As we indicate on our website http://www.savingantiquities.org/aboutusmission.php we value positive, collaborative, innovative projects driven by passionate and determined individuals. With a positive approach, we offer concrete ways to invest in the shared stewardship of the world’s cultural heritage. That is why we welcome proposals for solutions on SAFECORNER such as that from Professor Rothfield and Nathan Elkins’s “Towards a Forum for Constructive Dialogue” http://safecorner.savingantiquities.org/2007/12/towards-forum-for-constructive-dialogue.html .

    That is also why we can’t agree with you more: “And as to cultural sensitivity campaigns, I’d rather have them be positive in nature (isn’t demonizing passe?), such as focusing on the benefits of proper excavation methods.”

    Thank you very much for your interest.

    Cindy Ho
    President
    SAFE/Saving Antiquities for Everyone

  • I must disagree with Ms. Ho that her organization is not anti-collector. Unless something has changed, members of her organization hold that collectors buying artifacts without a recorded provenance (some even say back to 1970) are likely dealing in “stolen” goods and even potentially supporting terrorism. This represents not only a great leap in logic but a highly inflammatory charge. For an alternate view of SAFE and what it represents, please see: http://culturalpropertyobserver.blogspot.com/2008/07/saving-antiquities-for-everyone.html As for the SafeCorner blog, the initial entries are often unsigned and can be quite provocative. One would think SAFE would take more responsibility for what appears on its own web site.

    Sincerely,

    Peter Tompa

  • Thank you all for the well-thought, responsive comments. For clarity’s sake, I have reduced the arguments made to bullet-points. I have eliminated all but statements of position and substantive arguments that speak to reducing looting. Please do not hesitate to correct me if I have inadvertently mischaracterized any positions.

    Peter Tompa

    • Apparent solidarity of archaeological establishment is unfounded. Some archaeologists are not anti-collecting.
    • Believes repressive laws are unproductive and promote corruption.
    • Believes anti-looting laws should be on a country-by-country basis. Suggests favoring a system that distinguishes between types of artifacts. Favors PAS and UK Treasure Act, and suggests these could be used elsewhere in modified form.
    • Favors open dialogue within the archaeological community.

    Larry Rothfield

    • Suggests corruption is only one result of repressive laws. The other is a reduction in looting.
    • Favors increased resources for source nations to enforce anti-looting laws. Believes this will trickle down to reduce illicit trade in market nations.
    • Agrees that some, but not all, archaeologists would like to see collecting banned, but, even so, considers it an unfeasible goal. Emphasizes goal is “how the legal trade can help us police the illegal trade more effectively.”
    • Distinguishes between stopping looting and recovering looted items.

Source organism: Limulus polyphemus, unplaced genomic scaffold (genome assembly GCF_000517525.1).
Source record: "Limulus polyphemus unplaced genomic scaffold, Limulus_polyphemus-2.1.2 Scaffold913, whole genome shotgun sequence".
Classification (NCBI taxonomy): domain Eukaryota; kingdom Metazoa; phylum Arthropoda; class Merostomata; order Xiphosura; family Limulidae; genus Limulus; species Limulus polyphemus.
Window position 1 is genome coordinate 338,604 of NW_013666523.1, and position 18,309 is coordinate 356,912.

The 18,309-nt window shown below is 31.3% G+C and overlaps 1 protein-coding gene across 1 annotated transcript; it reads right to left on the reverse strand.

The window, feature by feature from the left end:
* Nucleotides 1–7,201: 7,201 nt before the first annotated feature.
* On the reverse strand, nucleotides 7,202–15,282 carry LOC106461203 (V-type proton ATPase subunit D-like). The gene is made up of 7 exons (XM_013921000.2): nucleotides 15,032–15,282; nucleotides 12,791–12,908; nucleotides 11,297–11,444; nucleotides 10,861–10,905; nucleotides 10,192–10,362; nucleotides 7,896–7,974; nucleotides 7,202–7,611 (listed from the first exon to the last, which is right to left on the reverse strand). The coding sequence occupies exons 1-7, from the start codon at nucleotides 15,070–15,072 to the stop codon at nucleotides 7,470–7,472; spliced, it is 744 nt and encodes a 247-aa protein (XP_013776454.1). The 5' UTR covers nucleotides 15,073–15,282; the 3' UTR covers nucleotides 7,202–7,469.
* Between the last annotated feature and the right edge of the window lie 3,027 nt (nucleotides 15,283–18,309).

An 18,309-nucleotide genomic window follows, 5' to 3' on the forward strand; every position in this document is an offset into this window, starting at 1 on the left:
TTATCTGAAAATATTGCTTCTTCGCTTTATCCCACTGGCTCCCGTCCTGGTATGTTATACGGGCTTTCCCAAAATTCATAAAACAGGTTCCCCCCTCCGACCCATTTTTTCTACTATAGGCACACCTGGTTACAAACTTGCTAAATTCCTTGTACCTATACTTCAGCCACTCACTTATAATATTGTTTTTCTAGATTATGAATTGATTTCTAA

• Suggests taxes on ancient coins and other antiquities, using revenues to improve site policing and anti-trafficking efforts. Could design tax system to provide a provenance-certifying mechanism.

    WGSant

    • Favors an open dialogue between collectors and archaeologists. Favors moderation.

    Nathan Elkins

    • Comments PAS-like schemes are not a cure-all because there are still those operating illegally despite PAS.
    • Emphasizes importance of dealers exercising due diligence in acquiring materials.
    • Believes the legal trade of an illegally exported artifact is unethical.

    Barebones: What we are left with are suggestions for PAS-like systems and taxes on the legal trade to fund site protection. And, of course, for more open dialogue like this one.

  • Kimberly,
    Thank you for the summarization. On my views I would only add that the illegally exported artifacts in the “legal” trade are also most often illegally and recently looted (dug up without an excavation permit).

    PAS style schemes alone would not solve the problem in my view since the demand for antiquities is so high that it would not be profitable for suppliers and wholesalers to work only with surface finds from unscheduled sites. Clearly much of what appears on the market in general come from tombs or chiseled from standing monuments. I think the PAS style schemes would help to some degree, but really the demand for illicit antiquities needs to be seriously reduced and as long as dealers are willing to give a wink and handshake and buy everything in “good faith,” I don’t see how PAS schemes would work to their full potential in curbing systematic looting. In my view, the problems are largely caused by those who are profiting from the trade who are willing to provide for collector demand in spite of laws in source countries and in spite of ethical schemes and guidelines that are in place.

    I should also add that although there is a “legal” trade in illicitly exported and looted antiquities in the U.S., foreign countries have successfully sued for the return of such material in the American legal system. This doesn’t return or replace the loss of information that the looting of an object caused but it certainly casts doubt on the classification of the American trade in such objects as a wholly “legal” and ethical one.